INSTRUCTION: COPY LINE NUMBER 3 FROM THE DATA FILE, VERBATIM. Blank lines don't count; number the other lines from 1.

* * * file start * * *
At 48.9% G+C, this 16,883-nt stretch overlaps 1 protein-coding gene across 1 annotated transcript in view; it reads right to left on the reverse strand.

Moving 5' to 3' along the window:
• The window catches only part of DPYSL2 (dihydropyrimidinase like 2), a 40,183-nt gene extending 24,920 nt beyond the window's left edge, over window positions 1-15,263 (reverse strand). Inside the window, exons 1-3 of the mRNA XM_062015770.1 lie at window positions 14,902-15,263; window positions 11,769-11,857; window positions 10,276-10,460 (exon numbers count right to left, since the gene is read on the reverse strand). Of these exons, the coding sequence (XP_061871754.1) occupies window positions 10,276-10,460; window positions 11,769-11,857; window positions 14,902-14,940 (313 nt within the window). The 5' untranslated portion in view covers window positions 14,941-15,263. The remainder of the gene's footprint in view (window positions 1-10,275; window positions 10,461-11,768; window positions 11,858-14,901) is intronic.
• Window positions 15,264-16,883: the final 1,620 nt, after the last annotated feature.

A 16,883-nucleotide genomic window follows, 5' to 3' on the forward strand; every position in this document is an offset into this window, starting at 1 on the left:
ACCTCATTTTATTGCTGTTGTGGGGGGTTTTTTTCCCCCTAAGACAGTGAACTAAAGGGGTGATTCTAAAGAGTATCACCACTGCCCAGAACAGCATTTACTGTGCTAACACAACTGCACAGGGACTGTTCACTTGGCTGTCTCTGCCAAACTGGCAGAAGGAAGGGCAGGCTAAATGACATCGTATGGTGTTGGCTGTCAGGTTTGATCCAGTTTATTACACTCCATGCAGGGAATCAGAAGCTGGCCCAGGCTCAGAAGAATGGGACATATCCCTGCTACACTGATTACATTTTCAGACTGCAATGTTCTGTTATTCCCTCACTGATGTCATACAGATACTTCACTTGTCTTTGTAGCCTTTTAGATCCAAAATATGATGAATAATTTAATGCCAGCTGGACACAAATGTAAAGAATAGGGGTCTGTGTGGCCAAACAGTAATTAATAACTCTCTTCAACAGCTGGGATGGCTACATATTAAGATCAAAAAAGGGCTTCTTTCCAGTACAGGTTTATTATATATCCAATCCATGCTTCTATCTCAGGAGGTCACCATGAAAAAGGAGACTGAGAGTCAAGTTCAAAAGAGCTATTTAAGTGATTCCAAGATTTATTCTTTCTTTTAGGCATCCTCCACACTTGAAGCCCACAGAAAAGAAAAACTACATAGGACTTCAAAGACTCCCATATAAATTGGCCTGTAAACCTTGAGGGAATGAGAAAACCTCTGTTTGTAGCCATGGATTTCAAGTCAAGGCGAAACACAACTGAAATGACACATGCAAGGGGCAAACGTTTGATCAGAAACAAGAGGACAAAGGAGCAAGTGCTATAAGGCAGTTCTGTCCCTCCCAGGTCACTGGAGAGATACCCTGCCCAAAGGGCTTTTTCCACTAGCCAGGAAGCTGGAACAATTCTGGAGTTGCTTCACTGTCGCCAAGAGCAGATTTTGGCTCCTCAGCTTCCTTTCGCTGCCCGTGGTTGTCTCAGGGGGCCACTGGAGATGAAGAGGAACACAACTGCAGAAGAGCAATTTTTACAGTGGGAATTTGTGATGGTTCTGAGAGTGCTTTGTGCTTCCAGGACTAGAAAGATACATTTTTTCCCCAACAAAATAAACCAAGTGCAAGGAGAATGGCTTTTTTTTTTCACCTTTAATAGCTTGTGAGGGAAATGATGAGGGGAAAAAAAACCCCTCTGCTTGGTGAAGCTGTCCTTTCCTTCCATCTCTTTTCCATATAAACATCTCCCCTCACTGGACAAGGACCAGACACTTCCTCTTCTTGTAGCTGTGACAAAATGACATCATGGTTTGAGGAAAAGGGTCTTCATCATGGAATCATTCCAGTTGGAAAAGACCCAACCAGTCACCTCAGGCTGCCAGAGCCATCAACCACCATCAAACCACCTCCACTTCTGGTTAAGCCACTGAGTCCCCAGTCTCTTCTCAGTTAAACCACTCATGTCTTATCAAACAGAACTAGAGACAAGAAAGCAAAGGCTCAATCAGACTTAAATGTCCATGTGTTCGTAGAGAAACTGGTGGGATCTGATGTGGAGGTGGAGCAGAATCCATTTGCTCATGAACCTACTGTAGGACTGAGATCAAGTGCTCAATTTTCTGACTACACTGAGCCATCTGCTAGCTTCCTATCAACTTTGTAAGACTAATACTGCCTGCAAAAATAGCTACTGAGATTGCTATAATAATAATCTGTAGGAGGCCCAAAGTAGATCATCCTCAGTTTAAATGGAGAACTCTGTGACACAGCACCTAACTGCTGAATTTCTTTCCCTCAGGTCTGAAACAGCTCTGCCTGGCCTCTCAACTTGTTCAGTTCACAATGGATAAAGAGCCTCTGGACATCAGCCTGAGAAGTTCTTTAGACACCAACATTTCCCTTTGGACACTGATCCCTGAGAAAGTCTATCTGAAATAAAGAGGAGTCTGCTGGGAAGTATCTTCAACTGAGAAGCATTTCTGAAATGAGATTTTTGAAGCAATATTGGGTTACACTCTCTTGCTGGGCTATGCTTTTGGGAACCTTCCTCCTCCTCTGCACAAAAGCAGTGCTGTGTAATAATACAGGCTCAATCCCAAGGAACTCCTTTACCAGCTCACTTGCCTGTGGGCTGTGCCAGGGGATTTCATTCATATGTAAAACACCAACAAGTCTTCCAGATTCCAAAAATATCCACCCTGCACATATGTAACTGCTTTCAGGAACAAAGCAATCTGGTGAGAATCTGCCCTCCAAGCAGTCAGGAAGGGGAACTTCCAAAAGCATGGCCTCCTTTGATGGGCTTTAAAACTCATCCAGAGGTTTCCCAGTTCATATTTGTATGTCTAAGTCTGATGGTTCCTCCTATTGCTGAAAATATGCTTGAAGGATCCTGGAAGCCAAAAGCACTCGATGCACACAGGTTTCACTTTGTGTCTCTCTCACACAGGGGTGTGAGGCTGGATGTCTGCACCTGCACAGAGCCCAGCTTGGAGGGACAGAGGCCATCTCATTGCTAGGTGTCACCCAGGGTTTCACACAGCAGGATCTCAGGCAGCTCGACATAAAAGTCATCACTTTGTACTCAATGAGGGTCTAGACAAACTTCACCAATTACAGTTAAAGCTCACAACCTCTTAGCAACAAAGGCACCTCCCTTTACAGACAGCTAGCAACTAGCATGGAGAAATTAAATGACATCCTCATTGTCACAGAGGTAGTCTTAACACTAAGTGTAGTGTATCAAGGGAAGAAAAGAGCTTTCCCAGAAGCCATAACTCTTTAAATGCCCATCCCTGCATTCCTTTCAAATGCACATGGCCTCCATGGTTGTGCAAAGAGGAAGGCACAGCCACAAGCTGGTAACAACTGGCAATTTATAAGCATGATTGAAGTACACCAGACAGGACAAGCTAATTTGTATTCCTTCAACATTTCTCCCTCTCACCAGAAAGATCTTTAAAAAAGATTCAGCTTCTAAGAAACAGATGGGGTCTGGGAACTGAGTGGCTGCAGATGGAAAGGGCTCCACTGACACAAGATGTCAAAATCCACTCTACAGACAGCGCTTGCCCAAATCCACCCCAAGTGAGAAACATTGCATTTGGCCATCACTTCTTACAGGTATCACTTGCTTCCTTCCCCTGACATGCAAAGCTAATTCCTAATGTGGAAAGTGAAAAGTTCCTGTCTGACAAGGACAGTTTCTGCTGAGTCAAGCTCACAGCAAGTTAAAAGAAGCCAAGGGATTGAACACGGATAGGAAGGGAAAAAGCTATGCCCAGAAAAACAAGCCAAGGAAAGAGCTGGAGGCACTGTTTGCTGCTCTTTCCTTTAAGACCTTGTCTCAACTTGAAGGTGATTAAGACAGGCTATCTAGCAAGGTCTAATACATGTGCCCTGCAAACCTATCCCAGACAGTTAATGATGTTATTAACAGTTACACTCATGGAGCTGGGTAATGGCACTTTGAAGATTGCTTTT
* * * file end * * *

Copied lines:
• The window catches only part of DPYSL2 (dihydropyrimidinase like 2), a 40,183-nt gene extending 24,920 nt beyond the window's left edge, over window positions 1-15,263 (reverse strand). Inside the window, exons 1-3 of the mRNA XM_062015770.1 lie at window positions 14,902-15,263; window positions 11,769-11,857; window positions 10,276-10,460 (exon numbers count right to left, since the gene is read on the reverse strand). Of these exons, the coding sequence (XP_061871754.1) occupies window positions 10,276-10,460; window positions 11,769-11,857; window positions 14,902-14,940 (313 nt within the window). The 5' untranslated portion in view covers window positions 14,941-15,263. The remainder of the gene's footprint in view (window positions 1-10,275; window positions 10,461-11,768; window positions 11,858-14,901) is intronic.